This could be a dated rule, though.

  • Valary Miller

    Good question Liz. Technically the bank has to make the $100 available on the banking day after the deposit. Keep in mind there are plenty of exceptions and many banks have policies that allow customers to withdraw certain amounts on the same day the of the deposit.
    12 CFR 29.10(c)(1)(vii)(A) & (B)states – A depositary bank shall make funds deposited in an account by check available for withdrawal not later than the business day after the banking day on which the funds are deposited, in the case of -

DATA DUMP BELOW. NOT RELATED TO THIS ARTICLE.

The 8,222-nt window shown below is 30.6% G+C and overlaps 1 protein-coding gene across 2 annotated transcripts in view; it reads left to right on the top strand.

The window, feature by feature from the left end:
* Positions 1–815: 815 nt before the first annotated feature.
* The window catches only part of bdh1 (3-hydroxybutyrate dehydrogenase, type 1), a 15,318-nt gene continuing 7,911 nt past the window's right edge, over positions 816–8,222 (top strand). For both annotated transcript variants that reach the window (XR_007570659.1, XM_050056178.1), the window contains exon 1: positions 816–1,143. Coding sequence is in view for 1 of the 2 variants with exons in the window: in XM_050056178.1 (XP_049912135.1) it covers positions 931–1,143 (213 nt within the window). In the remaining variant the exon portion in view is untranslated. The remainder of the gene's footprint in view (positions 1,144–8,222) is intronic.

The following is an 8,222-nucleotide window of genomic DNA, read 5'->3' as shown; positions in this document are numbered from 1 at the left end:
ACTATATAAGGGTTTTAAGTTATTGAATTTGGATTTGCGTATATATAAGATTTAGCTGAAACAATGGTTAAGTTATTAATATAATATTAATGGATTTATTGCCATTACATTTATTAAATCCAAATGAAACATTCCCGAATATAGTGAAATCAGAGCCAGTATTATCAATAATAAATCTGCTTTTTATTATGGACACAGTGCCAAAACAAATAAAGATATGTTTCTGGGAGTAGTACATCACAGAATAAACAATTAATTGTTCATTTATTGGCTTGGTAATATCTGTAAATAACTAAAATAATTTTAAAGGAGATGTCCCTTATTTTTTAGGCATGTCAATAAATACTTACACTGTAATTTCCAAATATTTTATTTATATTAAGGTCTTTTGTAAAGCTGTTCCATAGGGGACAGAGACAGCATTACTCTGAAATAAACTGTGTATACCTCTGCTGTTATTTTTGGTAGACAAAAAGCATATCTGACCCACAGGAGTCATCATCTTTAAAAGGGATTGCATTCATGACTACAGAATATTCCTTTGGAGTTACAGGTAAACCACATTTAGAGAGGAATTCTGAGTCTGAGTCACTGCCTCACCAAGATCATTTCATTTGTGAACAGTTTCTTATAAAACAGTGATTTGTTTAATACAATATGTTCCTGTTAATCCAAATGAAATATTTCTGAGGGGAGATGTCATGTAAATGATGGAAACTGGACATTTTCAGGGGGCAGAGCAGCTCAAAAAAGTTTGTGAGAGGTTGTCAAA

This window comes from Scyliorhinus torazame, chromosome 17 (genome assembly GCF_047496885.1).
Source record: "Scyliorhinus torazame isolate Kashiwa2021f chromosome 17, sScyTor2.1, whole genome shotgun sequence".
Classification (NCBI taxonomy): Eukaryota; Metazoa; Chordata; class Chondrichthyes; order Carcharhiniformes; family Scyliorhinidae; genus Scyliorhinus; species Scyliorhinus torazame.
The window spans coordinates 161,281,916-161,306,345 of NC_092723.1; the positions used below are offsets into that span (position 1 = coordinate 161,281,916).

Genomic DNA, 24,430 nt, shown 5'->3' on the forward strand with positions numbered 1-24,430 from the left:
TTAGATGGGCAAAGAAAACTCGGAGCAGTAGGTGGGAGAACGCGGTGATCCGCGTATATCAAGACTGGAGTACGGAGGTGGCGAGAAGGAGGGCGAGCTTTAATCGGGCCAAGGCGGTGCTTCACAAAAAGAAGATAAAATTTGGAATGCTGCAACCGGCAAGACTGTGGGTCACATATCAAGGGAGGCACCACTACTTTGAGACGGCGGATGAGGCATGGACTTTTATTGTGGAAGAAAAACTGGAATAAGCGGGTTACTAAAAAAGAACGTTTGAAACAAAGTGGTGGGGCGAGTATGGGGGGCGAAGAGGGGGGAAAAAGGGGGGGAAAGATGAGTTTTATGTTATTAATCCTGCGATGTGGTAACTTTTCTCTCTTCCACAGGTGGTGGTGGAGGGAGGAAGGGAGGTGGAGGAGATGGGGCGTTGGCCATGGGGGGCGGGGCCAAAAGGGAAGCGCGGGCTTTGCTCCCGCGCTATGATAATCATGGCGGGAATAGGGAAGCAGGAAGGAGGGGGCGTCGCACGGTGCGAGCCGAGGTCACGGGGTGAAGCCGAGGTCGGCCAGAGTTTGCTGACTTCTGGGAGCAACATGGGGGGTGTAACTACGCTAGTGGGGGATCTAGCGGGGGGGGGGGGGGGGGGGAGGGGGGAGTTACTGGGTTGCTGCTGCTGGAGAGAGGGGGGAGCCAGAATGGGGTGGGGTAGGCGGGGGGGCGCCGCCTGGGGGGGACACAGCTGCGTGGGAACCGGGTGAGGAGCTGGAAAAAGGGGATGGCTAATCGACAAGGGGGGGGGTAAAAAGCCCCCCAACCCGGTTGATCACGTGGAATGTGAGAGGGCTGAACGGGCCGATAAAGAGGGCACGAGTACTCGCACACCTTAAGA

(vii) the LESSER of -
    (A) $100
    (b) The aggregate amount deposited on any one banking day to all accounts of the customer by check or checks not subject to next-day availability under paragraphs (c)(1)(i) through (vi) of this section.
    The OSC this section says that the bank may aggregate all local and non-local check deposits made by the customer on any given banking day for the purposes of the $100 next-day availability rule.
    Thanks for the question Liz.

  • Kris